"I felt sexually exploited"

Kitchener man to sue police for stealing and distributing naked photos

July 2, 2013 - A Kitchener resident has filed lawsuit against the Waterloo Regional Police Service (WRPS) and 3 police officers after naked photographs of him were taken from his residence and electronically distributed to police officers. A Statement of Claims alleges $900,000 in damages.

Matthew Waltenberry, along with his lawyer, Davin Charney, will hold a press conference outside of the Division 1 police station in Kitchener this Wednesday, July 3, 2013 at 10 a.m. Copies of the Statement of Claim will be made available to the media.

The claim alleges that WRPS officer Christopher Knox stole private photographs from inside the residence of Mr. Waltenberry. Knox had been called to the residence to check on the wellbeing of a tenant. Knox then used his police-issued Blackberry to electronically copy the photographs and send them to at least 6 other officers.

The claim further alleges that WRPS Constable Matthew VanderHeide saw Constable Knox steal the photographs but failed in his duty to report the incident. When the WRPS investigated the theft of the photos, another WRPS officer, Constable Vongkhamhou, attempted to destroy evidence by throwing stolen items, including the photographs, in the garbage.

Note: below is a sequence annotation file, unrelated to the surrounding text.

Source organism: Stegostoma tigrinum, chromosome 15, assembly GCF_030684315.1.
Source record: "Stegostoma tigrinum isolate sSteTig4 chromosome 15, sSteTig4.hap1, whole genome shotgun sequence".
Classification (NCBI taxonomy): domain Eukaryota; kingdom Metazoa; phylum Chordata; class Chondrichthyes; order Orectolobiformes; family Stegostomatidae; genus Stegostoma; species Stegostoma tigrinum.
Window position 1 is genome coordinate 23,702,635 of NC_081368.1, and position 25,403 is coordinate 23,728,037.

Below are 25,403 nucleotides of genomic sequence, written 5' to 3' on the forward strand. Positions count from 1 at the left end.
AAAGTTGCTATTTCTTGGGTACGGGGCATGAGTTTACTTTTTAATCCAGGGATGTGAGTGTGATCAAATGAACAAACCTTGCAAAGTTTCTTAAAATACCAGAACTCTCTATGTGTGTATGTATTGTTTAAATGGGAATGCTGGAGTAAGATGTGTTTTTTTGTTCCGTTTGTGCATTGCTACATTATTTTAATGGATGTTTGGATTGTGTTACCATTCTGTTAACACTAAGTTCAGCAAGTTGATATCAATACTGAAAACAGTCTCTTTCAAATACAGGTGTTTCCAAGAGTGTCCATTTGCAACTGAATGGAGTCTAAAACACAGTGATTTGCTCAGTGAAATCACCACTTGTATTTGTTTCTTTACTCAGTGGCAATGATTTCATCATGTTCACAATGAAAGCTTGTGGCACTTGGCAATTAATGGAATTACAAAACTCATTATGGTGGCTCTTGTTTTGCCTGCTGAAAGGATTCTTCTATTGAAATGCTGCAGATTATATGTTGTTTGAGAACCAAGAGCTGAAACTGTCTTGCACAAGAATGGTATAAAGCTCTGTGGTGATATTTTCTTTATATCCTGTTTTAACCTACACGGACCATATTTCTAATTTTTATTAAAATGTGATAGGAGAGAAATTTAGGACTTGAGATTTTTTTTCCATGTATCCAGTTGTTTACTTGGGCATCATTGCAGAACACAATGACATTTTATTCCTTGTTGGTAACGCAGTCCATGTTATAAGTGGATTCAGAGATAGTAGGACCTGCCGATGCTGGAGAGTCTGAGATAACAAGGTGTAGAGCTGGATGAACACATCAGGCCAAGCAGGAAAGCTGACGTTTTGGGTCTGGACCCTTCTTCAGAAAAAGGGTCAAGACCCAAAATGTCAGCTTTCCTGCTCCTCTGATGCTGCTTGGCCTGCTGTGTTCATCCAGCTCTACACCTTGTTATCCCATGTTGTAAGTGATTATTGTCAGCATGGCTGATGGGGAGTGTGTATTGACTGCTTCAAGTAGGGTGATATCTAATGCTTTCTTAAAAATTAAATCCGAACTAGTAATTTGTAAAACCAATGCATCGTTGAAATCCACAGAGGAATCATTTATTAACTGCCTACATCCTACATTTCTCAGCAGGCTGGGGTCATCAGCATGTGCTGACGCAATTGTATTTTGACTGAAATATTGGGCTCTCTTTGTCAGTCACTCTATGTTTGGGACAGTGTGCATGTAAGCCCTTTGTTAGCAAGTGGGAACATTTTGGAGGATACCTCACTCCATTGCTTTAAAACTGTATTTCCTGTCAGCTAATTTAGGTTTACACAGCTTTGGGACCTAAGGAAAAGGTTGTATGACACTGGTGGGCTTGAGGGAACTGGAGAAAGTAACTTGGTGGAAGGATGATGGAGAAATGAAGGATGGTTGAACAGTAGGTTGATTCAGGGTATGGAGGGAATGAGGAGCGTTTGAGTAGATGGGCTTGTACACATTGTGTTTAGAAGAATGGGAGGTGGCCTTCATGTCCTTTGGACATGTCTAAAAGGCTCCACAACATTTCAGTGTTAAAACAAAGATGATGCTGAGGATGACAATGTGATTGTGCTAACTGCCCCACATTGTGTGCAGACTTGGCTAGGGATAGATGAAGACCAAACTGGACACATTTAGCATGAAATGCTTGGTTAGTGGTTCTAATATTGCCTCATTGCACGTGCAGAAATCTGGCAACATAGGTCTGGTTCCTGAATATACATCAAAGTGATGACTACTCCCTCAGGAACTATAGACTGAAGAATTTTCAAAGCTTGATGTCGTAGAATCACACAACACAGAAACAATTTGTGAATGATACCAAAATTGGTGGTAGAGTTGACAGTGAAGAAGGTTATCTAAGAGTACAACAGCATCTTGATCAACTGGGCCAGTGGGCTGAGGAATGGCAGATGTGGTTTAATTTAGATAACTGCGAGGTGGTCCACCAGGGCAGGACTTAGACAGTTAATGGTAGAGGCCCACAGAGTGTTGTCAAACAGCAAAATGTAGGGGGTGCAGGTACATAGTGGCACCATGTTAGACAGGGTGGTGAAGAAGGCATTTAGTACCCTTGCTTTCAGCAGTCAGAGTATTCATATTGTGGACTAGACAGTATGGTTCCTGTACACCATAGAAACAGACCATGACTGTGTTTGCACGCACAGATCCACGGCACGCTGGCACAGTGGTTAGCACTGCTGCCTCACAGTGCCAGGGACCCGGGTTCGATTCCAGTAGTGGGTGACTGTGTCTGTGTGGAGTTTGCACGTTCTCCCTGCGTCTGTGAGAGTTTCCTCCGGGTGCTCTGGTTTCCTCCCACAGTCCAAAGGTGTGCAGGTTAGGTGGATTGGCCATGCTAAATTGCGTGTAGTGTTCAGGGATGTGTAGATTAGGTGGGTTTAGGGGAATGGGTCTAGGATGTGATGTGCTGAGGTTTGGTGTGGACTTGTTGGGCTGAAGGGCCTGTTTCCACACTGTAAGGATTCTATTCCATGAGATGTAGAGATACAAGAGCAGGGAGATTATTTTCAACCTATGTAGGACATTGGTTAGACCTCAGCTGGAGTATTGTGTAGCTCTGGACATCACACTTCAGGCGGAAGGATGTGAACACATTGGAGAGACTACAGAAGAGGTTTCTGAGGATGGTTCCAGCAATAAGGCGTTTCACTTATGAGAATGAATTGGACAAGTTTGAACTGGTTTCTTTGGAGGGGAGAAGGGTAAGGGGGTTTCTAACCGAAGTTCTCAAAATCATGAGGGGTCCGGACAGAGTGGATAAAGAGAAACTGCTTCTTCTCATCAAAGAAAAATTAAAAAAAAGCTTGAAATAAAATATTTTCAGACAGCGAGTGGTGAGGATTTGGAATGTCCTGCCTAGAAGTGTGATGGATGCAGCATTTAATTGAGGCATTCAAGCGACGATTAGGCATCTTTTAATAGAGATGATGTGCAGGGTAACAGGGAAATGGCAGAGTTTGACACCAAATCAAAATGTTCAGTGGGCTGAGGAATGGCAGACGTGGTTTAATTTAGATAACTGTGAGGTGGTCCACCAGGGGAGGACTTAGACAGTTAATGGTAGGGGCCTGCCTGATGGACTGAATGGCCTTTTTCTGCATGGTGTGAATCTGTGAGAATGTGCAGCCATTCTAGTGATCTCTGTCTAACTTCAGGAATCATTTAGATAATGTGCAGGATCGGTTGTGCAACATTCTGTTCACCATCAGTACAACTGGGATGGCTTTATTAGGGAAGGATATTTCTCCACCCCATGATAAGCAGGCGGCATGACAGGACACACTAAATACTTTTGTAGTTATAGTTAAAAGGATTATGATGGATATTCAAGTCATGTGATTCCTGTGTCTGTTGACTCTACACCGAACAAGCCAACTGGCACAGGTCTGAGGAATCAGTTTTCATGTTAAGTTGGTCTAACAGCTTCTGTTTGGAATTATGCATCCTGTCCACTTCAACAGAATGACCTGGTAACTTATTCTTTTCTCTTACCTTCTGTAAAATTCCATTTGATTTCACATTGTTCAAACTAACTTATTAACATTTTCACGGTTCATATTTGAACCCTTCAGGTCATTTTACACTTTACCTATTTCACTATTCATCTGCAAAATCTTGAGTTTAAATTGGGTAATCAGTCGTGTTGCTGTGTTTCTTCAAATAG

Knox and Vongkhamhou have since pled guilty to criminal charges. Knox’s criminal convictions relate to a number of incidents, including Mr. Waltenberry’s case. In another case, Knox stole a sex toy from a residence and took photos of it in a supervisor’s marked police car.

Vongkhamhou along with 5 other officers face discipline under the Police Services Act. Knox has since resigned from the police force.

When asked about the incident Mr. Walternberry said, “I felt sexually exploited.” Mr. Waltenberry has still not gotten the photographs back. He has no idea where they are. He is concerned that they may end up on the internet.

“This case shows us that the blue wall of silence is in effect” said his lawyer Davin Charney. The blue wall of silence refers to the unspoken rule that police do not report crimes committed by other police. “One officer watched another officer steal, but he said nothing. Another officer tried to destroy evidence. Four other officers failed to report Knox’s crimes. How can the public trust the police to enforce the law?”

For more information and for copies of the Statement of Claim contact lawyer Davin Charney:
Phone: 1-226-747-2317; Email: davin@charneylaw.ca